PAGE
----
“Case reports represent an engaging and interactive method for nurses to discuss unique cases or new techniques,” explained RVN Claire Woolford, who sits on the BSAVA Congress Programme Committee. “What’s particularly special about the initiative at Congress 2020, is that we want to use the case report platform to support aspiring veterinary nurse speakers who could become speakers at Congress or other BSAVA events”.
She continued: “We are particularly encouraging nurses with limited experience of presenting and offering the positive environment of Congress for them to develop their skills. All successful candidates will be assigned an experienced mentor who will aid them in preparing the final report to present at Congress’’.
The eight winning applicants will be chosen by the BSAVA Congress report and will have 15 minutes to present their case at Congress 2020. The winners will also receive a Congress nurse pass for the whole event (BSAVA VN members) or for Saturday (4 April) (non-members).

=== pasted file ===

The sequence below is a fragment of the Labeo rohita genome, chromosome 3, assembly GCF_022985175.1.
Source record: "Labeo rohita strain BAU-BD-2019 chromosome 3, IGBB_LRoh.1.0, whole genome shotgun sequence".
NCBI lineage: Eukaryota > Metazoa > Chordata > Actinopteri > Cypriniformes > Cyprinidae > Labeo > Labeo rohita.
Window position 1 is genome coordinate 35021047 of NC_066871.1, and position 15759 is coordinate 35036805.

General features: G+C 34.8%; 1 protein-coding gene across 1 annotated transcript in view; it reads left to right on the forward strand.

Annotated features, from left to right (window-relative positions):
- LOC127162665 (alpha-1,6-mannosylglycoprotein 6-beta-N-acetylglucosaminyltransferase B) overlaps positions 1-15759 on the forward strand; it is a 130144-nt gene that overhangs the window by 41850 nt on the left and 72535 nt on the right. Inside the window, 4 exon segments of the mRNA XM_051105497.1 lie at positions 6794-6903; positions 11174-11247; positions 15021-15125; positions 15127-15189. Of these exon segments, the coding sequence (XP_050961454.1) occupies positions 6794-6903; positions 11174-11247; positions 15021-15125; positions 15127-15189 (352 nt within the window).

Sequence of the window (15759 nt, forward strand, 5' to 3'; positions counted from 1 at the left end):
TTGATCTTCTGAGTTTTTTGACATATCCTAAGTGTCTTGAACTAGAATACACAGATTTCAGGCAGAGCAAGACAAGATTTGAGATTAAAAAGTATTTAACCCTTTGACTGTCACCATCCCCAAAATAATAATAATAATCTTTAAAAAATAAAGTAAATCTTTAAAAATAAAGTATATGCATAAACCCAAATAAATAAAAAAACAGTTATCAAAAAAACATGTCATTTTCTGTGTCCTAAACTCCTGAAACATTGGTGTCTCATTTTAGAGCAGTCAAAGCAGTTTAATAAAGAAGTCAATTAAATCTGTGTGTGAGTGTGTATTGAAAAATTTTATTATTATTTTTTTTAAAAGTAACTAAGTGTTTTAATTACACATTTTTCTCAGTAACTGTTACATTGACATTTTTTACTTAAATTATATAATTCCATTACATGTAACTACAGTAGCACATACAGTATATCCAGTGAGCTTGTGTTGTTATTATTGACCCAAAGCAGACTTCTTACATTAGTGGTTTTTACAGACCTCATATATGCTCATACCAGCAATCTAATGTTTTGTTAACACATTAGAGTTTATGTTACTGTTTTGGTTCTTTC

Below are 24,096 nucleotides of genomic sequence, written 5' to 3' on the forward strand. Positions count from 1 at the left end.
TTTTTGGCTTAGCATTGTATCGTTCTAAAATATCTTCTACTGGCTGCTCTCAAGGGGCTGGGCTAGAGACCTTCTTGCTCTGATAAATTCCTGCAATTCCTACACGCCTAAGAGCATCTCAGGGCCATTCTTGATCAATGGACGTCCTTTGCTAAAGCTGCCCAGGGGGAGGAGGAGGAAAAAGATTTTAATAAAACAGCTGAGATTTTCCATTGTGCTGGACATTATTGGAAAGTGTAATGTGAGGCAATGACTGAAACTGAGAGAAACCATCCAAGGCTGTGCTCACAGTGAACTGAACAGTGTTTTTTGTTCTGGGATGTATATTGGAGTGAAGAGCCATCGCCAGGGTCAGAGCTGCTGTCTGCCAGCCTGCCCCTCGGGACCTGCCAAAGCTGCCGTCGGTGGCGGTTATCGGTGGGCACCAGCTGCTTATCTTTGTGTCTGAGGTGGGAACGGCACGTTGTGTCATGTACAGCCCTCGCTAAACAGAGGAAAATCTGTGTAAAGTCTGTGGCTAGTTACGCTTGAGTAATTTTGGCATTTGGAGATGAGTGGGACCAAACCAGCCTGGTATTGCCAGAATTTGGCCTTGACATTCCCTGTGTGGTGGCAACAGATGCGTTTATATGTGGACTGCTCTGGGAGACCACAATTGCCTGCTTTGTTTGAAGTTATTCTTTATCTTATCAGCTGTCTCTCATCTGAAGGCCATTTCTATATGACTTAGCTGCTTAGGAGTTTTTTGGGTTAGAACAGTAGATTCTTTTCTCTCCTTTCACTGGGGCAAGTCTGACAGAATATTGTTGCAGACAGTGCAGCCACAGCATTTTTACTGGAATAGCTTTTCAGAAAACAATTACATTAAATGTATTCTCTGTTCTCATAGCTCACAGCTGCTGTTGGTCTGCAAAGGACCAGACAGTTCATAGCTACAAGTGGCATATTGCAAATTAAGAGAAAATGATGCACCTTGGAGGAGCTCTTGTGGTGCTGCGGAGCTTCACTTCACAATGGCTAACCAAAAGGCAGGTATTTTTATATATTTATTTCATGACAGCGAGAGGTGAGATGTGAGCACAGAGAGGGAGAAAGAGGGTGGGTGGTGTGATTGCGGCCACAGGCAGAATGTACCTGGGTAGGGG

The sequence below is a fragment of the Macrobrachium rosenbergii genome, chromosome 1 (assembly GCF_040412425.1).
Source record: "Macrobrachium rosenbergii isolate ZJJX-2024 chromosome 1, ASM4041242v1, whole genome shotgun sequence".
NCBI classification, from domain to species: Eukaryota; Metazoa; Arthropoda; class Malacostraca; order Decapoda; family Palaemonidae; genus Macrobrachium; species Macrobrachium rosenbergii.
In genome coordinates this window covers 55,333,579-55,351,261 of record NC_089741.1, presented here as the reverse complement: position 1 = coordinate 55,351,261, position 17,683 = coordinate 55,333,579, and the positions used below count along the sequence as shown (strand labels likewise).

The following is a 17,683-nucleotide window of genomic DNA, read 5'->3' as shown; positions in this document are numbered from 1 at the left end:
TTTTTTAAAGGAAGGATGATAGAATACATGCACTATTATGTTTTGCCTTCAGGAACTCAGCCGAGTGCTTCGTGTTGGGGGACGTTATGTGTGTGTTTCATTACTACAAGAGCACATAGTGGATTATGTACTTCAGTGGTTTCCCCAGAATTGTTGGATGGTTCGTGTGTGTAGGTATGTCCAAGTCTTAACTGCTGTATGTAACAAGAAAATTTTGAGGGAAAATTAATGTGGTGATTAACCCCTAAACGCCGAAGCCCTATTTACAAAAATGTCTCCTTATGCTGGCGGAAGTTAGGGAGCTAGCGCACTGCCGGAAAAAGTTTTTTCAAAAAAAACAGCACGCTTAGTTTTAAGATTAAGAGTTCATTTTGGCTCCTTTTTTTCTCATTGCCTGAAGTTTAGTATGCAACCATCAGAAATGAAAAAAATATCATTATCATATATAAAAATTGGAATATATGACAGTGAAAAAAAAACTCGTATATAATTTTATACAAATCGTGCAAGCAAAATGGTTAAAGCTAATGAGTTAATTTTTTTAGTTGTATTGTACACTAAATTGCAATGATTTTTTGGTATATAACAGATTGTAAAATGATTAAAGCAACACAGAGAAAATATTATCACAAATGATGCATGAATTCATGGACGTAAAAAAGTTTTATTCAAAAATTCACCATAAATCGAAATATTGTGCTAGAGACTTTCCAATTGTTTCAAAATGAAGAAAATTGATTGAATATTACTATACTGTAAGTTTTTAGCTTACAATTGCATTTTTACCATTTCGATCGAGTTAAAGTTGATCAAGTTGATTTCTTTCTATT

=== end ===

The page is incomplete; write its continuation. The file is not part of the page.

Veterinary nurses wishing to be involved in the initiative are urged to submit a brief synopsis of their case by 4th November 2019. The Case Report must focus on small animal cases, but any species and discipline can be discussed.
Full details are available at www.bsavaevents.com
Image (C) BSAVA.
Overall voter turnout less than five per cent
The results of the 2019 BVNA Council elections have been revealed.
This year sees three new council members and two new student council members joining BVNA Council.
Samantha Payne, Jack Pie and Matthew Wright were elected for full membership, while Charlotte Ottewill and Hilary Wood were appointed as student members.
BVNA President Wendy Nevins said: “I am thrilled we have once again had a contested election for Council. We should all be grateful to the candidates who were willing to put themselves forward for selection by the membership.”